What is tough about the narrative voice of Vampires… is that descriptions that would be common place in third person read as stilted and forced. At times Chandler’s narrative voice feels conscious of itself like he does not trust the reader to fill in the holes. This lack of clarity makes it hard to grasp the protagonist in the beginning.

The self consciousness is only present in the opening few pages of the story and when the conflict gets going the narrative finds a nice rhythm. The archetypes and quick violence of the story carry the reader away to the seedy world of Drekken IIi. By the end, I was sold.

Chandler continues the rich tradition of pulp. It makes you long for the days when you could buy this and twizzlers as you check out your groceries.

Incidentally, Julian and his team put out some pretty great content. As an example I’d offer up this post: “What Star Trek’s Balance of Terror Can Teach Us About the Ukraine Crisis.” The Extremis Review‘s tagline is “Where Fandom Becomes Literate!!!” As you can see they come by it honestly.

Quick indie publishing update

I wanted to post a quick update on the short I self-published, “Vampire Brides from Planet Hell.” In my original goal post I wrote that I wanted five reviews by April 10 and to sell 216 units by June 30.

To date I have my five reviews. Sales, on the other hand, remain negligible.

What I need now is increased visibility. To that end I am in constant search of blogs and other sites that would be interested in posting on the story. I plan on posting an updated sales figure at the end of each month through June. As I noted in my original post, the 216 unit sales goal is based on recovering the cost of my cover art.

My self-publishing marketing plan

Writing a great story is easy. The hard part is selling it. With this in mind I have decided to soft launch “Vampire Brides from Planet Hell.” The difference between a soft launch and a hard launch is simple. A soft launch takes place over a period of 1-2 months and ramps up slowly. It is especially common in the tech industry, where there are often bugs to be worked out in early product releases. A hard launch, by contrast, does everything in one shot and is more common in traditional publishing. There are advantages to the hard launch approach for indie authors, too. Mostly that if you can crack a bestseller list early you will gain massive visibility.

To execute a hard launch properly, however, you need a substantial following. Or at least a substantial professional network. I have neither. Thus, my self-publishing marketing plan hinges on ramping up activity slowly over time, building a network (and hopefully a following) for future projects.

My plan consists of two broad phases:

The Review Phase (Month 1)

The goal of the review phase is simple: get reviews. You could also call this the “quality assurance” phase. I don’t because I hate the phrase “quality assurance.” Makes it sound like I’m manufacturing Tylenol bottles or something. My plan is to work outward from my network:

  • Friends and family
  • Then writers I know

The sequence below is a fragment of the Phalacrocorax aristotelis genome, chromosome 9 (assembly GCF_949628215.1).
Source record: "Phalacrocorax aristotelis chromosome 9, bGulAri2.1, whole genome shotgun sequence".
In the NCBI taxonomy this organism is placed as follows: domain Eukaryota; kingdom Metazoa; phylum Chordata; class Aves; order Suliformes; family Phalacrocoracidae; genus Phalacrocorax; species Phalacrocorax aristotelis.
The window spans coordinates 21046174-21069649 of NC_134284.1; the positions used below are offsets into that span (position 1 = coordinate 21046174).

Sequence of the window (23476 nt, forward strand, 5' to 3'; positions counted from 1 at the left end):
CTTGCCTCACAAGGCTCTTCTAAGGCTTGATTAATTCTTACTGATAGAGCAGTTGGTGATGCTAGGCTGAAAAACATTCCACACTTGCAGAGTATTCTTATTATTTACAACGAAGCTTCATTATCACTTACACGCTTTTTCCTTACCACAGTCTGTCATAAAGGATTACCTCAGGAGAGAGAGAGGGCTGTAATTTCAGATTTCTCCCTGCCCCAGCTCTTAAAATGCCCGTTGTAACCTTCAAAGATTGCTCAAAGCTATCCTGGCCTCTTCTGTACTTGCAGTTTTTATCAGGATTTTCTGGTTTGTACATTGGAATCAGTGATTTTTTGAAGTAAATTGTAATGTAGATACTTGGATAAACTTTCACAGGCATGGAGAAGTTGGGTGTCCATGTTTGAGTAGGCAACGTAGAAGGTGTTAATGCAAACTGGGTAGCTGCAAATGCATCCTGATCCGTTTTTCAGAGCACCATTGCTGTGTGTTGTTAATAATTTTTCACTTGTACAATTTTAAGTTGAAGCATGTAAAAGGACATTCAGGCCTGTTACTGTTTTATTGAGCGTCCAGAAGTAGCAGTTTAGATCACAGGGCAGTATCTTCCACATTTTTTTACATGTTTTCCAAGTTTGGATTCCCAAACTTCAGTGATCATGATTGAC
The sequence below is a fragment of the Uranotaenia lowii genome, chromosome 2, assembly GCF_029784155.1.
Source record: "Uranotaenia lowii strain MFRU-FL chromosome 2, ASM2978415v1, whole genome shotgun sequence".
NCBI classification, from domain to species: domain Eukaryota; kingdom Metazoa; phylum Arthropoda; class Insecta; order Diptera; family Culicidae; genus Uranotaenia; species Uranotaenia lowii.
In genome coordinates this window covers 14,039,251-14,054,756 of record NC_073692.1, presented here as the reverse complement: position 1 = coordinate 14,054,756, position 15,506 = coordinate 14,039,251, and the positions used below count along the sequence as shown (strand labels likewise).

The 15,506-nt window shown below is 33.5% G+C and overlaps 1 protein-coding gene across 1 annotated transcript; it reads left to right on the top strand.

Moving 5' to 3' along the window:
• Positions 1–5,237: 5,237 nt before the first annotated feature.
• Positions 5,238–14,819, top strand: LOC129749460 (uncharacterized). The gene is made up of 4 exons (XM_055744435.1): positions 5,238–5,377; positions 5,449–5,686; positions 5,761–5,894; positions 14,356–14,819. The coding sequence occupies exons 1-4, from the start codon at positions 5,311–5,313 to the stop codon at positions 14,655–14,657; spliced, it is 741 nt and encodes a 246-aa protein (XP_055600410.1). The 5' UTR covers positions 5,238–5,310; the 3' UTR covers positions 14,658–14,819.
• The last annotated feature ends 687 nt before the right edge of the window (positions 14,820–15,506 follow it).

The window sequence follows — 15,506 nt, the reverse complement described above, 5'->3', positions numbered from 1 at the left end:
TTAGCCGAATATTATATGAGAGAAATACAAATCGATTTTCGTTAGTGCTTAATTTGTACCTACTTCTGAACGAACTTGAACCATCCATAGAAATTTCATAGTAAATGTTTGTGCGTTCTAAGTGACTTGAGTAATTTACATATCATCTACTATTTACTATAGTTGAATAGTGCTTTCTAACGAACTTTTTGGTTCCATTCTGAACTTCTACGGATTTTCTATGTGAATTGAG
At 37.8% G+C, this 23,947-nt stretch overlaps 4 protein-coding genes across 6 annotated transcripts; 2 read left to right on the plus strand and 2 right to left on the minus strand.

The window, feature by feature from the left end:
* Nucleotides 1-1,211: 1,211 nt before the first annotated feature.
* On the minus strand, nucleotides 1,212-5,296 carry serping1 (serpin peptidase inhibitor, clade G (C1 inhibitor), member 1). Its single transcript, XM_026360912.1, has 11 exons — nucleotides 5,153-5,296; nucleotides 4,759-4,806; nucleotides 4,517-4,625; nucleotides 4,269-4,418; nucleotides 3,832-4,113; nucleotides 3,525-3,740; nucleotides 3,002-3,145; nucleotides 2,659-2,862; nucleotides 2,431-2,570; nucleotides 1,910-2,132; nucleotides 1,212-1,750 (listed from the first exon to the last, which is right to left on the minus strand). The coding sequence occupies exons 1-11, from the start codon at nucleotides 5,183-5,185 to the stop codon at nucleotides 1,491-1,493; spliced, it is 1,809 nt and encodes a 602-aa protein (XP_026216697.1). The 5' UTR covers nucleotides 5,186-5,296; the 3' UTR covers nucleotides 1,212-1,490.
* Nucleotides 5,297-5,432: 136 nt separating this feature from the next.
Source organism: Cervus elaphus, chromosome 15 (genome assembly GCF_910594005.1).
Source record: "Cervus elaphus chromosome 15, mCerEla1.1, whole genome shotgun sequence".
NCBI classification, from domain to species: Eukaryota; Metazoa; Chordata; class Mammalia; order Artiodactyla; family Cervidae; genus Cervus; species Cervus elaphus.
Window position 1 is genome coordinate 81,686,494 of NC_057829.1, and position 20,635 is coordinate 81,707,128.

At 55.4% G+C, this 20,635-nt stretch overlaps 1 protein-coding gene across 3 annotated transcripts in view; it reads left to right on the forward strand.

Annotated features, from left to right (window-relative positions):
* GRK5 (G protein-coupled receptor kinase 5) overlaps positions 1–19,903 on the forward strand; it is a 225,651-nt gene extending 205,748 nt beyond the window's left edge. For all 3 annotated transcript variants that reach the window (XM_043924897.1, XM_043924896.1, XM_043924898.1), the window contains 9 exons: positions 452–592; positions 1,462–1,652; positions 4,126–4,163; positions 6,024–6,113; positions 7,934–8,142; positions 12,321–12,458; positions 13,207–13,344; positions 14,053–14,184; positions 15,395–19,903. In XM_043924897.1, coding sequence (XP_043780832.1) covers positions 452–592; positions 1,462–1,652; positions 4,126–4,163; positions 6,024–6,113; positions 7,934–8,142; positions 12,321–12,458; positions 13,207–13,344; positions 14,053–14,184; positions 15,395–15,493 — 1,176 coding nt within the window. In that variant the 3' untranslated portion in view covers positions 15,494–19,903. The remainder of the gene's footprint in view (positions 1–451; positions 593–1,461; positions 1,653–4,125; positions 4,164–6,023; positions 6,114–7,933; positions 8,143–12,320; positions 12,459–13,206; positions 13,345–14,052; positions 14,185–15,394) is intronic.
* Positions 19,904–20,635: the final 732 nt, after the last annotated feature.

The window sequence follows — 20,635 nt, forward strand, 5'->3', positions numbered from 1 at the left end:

• Then amateur reviewers
  • Then professional reviewers

My goal is to have five reviews by the end of month one.

The Awareness Phase (Month 2)

Here the goal is to push awareness of the reviewed ebook out to readers through various channels. I am not budgeting any ad spend for this project, so I will be focusing on blogs, websites and social media. While I have a couple ideas I still need to do some more research in this area. An update will follow.

Again, my goals:

  • Secure five reviews by April 10
  • Sell 216 units by June 30

Anatomy of an indie book cover

From the moment I decided to self-publish “Vampire Brides from Planet Hell” I knew cover design would be a significant challenge. Cover design is absolutely critical. Like it or not people do judge books by their covers. For an indie author, a solid cover demonstrates your commitment to putting out a quality product. It’s also probably the single greatest marketing material you’ll have in your arsenal. A good cover telegraphs the book’s content and style. It lets the reader know what to expect. Most importantly, if done well it will get you that all-important 5 seconds of undivided attention that can turn into a sale.

My first foray into indie publishing ended as a miserable failure. One of my major mistakes was not investing in professional cover art. I am not a graphic artist and this was transparently obvious in that product. It had a direct impact on my (lack of) sales.

This time I’m committed to doing it right.

Sounds simple, right? The problem is that good covers are expensive. Fortunately I came across selfpubbookcovers.com, which sells pre-made covers at affordable prices. It also offers a simple set of tools for customizing text over the image. Prices start at $69. Most of the covers I looked at ranged in price from $69-100. A few were over $100. I suspect the artists set prices themselves as there didn’t seem to be any reason or rhyme to the pricing.

I looked at a lot of covers but in the end it came down to these two:

possible cover for indie book

Cover Option #1 – by Santiaguete

I liked the minimalist style of this first cover. However, I was never quite happy with the text no matter how much I played with it. On top of that, I had my doubts about whether the image did a good job of conveying the content and tone of the actual story. As you can probably guess “Vampire Brides from Planet Hell” is a pulpy space adventure. I just couldn’t shake the pirate vibe that came along with this cover.

Option 2 seemed a much better fit:

indie book cover

Cover Option #2 – by Grinder13

It took a while to get the text the way I wanted it, but I think the end result positively SCREAMS pulp. It might have a bit more of a horror flavor, but I’m willing to live with that as I think this is quite the eye-catching cover. At $75 it’s a bargain, too.

So far this project is running even more smoothly than anticipated. In addition to the cover I have a converted draft of the original manuscript ready for proofing in EPUB and MOBI format. While I proof the formatting I plan to make some minor line edits as well. May as well make all the improvements I can while I have the chance. I still plan on having the finished product ready for launch in two weeks at the latest.

This week I plan to proof, read up on distribution and try and get the word out on social media.

As always, I welcome any comments from readers and writers.